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When Disclaiming Coverage, Publish or Perish (NY)

August 2, 2019

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<p style="text-align: justify;">Coverage analysis can be complicated. Conducting the necessary research and evaluation of all potential variables is often difficult and complicated. But a recent Second Department ruling in <em><a href="">AVR-Powell-C-Dev.-Corp.-v-Utica-First-Ins.-Co</a>.</em> serves as a stark reminder that even after an insurer is satisfied a loss or claim is not covered, the analysis does not end there.</p>
<p style="text-align: justify;">In <span style="text-decoration: underline;">AVR-Powell</span>, the plaintiffs were additional insureds seeking a declaratory judgment for defense and indemnification from the defendant insurer. Utica First had issued a policy to its named insured, a subcontractor on a construction project, and plaintiff qualified as an additional insured pursuant to the policy language and plaintiff’s contract with the named insured.</p>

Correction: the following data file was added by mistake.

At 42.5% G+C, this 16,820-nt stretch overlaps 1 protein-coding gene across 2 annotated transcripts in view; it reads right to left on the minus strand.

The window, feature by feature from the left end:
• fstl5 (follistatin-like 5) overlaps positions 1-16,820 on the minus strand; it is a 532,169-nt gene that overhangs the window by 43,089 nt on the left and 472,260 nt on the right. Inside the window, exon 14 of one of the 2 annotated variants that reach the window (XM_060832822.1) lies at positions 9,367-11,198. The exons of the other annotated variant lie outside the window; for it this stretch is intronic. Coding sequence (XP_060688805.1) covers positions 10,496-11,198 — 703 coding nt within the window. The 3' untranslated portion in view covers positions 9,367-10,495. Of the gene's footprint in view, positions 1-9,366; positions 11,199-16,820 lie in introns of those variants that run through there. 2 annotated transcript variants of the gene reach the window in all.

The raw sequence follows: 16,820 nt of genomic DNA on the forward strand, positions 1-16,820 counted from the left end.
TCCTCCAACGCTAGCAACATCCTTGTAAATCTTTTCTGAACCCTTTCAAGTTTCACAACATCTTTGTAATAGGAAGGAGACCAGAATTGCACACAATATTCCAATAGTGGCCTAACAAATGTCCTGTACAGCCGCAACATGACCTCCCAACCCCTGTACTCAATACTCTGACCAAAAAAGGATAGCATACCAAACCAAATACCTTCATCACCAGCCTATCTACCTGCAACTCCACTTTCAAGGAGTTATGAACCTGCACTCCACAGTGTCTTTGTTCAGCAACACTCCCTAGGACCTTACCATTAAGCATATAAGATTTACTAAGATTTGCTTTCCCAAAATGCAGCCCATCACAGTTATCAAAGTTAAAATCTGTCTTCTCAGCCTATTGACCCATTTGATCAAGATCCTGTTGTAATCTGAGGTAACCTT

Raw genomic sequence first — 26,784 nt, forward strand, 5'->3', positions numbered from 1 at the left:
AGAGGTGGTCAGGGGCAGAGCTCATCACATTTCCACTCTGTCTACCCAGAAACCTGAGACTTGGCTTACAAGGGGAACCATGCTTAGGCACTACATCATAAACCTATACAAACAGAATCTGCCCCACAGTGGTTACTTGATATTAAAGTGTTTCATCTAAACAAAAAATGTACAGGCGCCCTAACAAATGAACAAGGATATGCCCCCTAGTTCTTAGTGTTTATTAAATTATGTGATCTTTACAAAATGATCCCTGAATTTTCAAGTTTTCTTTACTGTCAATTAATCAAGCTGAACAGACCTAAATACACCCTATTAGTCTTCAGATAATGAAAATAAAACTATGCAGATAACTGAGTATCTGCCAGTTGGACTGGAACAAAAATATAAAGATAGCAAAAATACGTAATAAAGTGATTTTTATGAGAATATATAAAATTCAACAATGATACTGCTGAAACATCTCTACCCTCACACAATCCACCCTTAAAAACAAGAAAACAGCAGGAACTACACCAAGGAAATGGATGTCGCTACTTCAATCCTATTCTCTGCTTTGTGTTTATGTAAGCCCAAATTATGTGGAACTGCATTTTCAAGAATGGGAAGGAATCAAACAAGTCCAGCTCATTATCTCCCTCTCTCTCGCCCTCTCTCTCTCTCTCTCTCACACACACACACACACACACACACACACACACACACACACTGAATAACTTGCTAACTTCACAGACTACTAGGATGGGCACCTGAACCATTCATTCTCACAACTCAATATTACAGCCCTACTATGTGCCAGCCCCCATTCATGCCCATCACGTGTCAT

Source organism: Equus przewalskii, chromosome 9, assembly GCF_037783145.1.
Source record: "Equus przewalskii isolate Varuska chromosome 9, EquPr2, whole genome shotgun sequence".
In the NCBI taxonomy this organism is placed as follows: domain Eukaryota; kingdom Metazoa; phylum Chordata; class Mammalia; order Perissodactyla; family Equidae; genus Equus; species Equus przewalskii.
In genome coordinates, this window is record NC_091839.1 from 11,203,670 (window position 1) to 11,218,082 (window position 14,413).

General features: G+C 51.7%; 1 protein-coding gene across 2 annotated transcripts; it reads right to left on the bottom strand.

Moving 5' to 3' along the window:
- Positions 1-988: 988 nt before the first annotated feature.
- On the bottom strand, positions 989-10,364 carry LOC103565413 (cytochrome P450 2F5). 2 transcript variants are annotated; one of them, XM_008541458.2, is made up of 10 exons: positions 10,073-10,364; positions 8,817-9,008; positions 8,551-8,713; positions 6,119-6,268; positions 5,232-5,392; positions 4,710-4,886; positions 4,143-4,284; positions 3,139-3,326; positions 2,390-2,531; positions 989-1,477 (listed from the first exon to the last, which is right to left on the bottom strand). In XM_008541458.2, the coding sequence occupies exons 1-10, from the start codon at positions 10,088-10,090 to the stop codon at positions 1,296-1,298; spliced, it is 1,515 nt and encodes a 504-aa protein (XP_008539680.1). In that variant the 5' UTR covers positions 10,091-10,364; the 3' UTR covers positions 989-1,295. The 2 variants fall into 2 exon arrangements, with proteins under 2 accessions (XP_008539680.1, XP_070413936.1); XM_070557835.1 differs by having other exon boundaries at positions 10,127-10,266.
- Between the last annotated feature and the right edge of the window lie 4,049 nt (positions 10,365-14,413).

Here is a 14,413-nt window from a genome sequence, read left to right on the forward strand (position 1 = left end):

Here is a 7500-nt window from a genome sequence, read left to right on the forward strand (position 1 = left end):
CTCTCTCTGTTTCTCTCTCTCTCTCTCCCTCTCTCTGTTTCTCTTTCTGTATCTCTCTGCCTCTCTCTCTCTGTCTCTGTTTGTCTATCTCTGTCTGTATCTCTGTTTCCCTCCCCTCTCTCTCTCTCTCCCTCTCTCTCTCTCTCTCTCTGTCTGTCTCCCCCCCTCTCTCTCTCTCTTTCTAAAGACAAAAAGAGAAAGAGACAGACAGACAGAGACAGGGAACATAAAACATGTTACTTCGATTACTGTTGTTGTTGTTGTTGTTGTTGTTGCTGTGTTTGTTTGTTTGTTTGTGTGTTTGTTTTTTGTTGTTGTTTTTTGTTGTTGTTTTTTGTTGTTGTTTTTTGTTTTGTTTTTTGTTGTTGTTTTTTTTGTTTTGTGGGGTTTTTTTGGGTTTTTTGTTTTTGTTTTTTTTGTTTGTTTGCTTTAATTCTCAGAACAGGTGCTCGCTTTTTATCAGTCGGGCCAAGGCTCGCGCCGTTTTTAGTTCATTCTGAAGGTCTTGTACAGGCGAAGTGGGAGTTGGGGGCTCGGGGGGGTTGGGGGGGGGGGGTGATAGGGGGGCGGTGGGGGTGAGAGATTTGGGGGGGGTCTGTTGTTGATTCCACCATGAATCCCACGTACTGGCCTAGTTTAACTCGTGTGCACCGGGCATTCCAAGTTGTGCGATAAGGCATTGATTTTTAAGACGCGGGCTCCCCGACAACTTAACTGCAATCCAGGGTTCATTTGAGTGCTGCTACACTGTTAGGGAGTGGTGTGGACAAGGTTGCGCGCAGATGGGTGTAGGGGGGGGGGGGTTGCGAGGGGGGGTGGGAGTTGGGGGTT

<p style="text-align: justify;">In 2008, when one of the named insured’s employees was injured on the job, a co-insurer tendered a claim for indemnification on behalf of the plaintiffs to Utica First, and did so again when the injured employee filed suit in 2009. Utica First promptly served a disclaimer to the named insured in 2008, and then to the co-insurer in 2009.</p>
<p style="text-align: justify;">The underlying personal injury matter eventually went to trial in 2015 at which point plaintiffs raised Insurance Law §3402(d), requiring prompt disclaimer, to seek defense and indemnification. They argued that because Utica First had failed to publish their disclaimers directly to the additional insureds, and because the disclaimers relied solely on an exclusion, Utica First had lost its opportunity to disclaim coverage as to plaintiffs. The Second Department agreed, affirming summary judgment in favor of plaintiffs, requiring Utica First to assume defense, indemnity and past defense costs for plaintiffs.</p>
<p style="text-align: justify;">It is a reminder in New York to publish disclaimers to <em>any</em> and <em>all</em> claimants—not just the entity tendering coverage—promptly to avoid a costly error.</p>
<p style="text-align: justify;">Thanks to Nicholas Schaefer for his contribution to this post. Please email <a href="">Vito A. Pinto</a> with any questions.</p>


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